Dr. Collin F. Lynch is a Research Assistant Professor in the Department of Computer Science at North Carolina State University. His primary research is focused on the development of robust intelligent tutoring systems and adaptive educational systems for Ill-Defined domains such as scientific writing, law, and software development. He completed his doctoral research in Intelligent Systems at the University of Pittsburgh where he was affiliated with the Learning Research and Development Centre. His doctoral dissertation work focused on the use of argument diagrams to teach and diagnose student-produced arguments. For that work he developed a novel Augmented Graph Grammar system and applied it to the analysis of student-produced argument diagrams and the prediction of subsequent essay grades. He is presently working on extending this work to develop novel algorithms for the automatic induction of tutorial grammars from existing student data via Evolutionary Computation. Dr. Lynch completed his post-doctoral work at NCSU where he worked on the development of Intelligent Tutoring Systems for Logic and Probability, studied new algorithms for student modelling and hint provision, and examined the impact of social networks on student performance.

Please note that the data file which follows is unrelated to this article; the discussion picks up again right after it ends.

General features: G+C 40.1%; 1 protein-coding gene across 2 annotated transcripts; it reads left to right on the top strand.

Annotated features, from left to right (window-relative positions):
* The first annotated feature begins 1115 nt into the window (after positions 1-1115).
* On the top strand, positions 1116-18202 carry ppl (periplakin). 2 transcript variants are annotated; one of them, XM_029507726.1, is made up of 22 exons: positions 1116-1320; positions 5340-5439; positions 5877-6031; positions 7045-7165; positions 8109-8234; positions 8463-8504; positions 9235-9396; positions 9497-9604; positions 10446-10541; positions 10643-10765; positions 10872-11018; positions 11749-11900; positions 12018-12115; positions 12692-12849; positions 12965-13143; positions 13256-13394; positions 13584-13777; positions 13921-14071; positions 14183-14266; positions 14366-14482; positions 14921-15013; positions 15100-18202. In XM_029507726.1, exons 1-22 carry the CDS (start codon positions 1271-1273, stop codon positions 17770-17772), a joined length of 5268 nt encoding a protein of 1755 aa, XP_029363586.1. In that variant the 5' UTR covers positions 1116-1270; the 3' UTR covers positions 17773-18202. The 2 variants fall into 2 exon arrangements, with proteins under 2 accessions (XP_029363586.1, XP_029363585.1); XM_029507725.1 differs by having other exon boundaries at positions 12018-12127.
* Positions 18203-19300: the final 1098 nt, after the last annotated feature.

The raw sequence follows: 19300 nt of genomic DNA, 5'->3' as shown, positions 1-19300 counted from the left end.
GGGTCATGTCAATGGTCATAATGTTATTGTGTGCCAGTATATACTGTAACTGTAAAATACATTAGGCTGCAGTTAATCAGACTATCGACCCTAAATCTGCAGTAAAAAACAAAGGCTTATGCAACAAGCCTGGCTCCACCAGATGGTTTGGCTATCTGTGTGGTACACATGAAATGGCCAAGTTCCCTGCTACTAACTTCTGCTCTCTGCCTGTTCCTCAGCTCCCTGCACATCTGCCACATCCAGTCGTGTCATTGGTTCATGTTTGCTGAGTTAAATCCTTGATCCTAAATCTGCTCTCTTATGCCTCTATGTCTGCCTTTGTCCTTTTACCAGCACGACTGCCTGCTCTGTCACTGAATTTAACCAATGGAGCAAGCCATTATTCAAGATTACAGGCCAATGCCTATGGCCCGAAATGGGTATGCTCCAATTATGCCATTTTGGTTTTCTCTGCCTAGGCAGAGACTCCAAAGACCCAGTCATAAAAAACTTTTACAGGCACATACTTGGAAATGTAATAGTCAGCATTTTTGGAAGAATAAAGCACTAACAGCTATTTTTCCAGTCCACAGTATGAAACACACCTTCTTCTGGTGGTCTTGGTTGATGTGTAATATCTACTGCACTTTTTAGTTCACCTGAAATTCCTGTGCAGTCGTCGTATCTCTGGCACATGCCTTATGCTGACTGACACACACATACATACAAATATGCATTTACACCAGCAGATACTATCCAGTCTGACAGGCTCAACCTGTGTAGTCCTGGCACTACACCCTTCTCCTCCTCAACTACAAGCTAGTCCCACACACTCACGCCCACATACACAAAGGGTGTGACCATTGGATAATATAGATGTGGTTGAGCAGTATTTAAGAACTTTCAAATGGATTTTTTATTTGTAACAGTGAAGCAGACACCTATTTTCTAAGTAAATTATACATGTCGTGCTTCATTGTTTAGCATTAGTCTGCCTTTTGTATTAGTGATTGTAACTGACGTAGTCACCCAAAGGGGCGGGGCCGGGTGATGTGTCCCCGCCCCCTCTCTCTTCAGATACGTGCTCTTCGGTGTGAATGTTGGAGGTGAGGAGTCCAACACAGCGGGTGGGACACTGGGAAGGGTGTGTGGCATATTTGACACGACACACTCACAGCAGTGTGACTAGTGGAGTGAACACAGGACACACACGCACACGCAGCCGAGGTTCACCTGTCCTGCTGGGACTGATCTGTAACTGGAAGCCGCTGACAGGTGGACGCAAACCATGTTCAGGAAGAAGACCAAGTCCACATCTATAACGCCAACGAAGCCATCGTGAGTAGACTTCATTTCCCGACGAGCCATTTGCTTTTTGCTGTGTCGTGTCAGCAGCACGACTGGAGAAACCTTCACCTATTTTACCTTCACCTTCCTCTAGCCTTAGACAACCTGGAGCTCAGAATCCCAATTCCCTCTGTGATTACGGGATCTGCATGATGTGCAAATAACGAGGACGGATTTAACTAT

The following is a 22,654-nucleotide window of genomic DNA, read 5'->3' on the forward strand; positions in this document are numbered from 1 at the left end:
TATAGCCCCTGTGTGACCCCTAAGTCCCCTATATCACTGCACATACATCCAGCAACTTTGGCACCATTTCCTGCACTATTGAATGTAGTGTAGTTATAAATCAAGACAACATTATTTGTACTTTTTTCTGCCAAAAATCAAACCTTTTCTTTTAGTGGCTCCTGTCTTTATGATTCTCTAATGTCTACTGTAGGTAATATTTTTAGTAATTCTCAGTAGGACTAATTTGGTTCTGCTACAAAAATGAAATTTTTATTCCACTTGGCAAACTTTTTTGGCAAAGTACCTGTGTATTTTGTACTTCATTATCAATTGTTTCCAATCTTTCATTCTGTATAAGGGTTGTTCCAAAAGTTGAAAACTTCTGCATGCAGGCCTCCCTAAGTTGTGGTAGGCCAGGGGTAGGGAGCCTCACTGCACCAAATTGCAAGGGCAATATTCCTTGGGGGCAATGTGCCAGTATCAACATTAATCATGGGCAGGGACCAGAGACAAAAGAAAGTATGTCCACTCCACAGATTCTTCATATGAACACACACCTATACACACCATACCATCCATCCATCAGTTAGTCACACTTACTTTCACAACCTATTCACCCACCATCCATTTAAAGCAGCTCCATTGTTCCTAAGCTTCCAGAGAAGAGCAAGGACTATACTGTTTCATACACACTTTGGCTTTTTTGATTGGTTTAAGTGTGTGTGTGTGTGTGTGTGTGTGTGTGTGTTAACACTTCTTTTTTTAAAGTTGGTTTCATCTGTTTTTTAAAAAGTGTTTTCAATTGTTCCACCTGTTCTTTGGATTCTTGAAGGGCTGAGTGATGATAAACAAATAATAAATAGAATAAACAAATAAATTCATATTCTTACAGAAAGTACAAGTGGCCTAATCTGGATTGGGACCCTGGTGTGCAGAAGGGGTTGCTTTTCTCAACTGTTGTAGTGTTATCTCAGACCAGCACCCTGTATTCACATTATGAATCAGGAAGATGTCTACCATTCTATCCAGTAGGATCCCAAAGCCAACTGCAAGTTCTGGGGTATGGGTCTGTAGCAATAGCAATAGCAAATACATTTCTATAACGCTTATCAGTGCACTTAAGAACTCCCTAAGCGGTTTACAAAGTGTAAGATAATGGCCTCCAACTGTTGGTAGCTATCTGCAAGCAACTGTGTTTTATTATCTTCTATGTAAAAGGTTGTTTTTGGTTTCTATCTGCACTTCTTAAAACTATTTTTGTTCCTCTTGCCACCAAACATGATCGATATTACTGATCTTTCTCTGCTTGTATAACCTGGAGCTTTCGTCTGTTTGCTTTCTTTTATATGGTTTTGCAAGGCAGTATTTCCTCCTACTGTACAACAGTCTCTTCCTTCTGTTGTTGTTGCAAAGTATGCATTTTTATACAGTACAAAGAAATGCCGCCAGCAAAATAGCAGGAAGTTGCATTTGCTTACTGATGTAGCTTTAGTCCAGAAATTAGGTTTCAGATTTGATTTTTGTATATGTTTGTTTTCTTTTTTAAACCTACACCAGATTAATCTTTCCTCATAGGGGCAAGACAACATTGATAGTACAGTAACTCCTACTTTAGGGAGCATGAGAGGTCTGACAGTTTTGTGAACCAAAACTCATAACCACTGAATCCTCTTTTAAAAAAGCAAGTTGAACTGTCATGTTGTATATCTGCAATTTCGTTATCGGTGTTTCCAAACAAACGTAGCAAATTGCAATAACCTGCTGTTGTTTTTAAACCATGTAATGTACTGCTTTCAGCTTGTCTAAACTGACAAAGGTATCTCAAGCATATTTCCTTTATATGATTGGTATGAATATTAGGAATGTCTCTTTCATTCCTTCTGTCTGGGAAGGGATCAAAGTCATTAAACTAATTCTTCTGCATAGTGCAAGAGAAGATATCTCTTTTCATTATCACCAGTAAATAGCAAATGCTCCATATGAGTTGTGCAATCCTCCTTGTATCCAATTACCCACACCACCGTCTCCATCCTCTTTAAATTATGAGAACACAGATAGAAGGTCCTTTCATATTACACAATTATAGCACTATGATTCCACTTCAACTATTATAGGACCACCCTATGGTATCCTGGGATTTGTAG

Dr. Lynch has also made contributions to AI and Law where he has focused on argument representation and reasoning. He co-founded a series of workshops on Artificial Intelligence, Education, and Ill-Defined domains and co-edited a journal on the same topic. He is also a charter member of the Educational Data Mining Society and has co-organized workshops on graph-based educational data mining. He has made contributions to educational practice by studying the use of formative feedback in legal education. Dr. Lynch has also contributed to tutoring systems in other domains through his work on the Andes ITS for Physics, the SWoRD system for peer review in writing, and the Cognitive Tutor Architecture Tools project at Carnegie Mellon University.
Dr. Lynch also has also been active at the intersection of computer technology and public policy having served as the President of VoteAllegheny a non-partisan group focused on election technology and security and as an appointed member of the Citizens’ Advisory Panel on Election Systems and Software in Allegheny County Pennsylvania.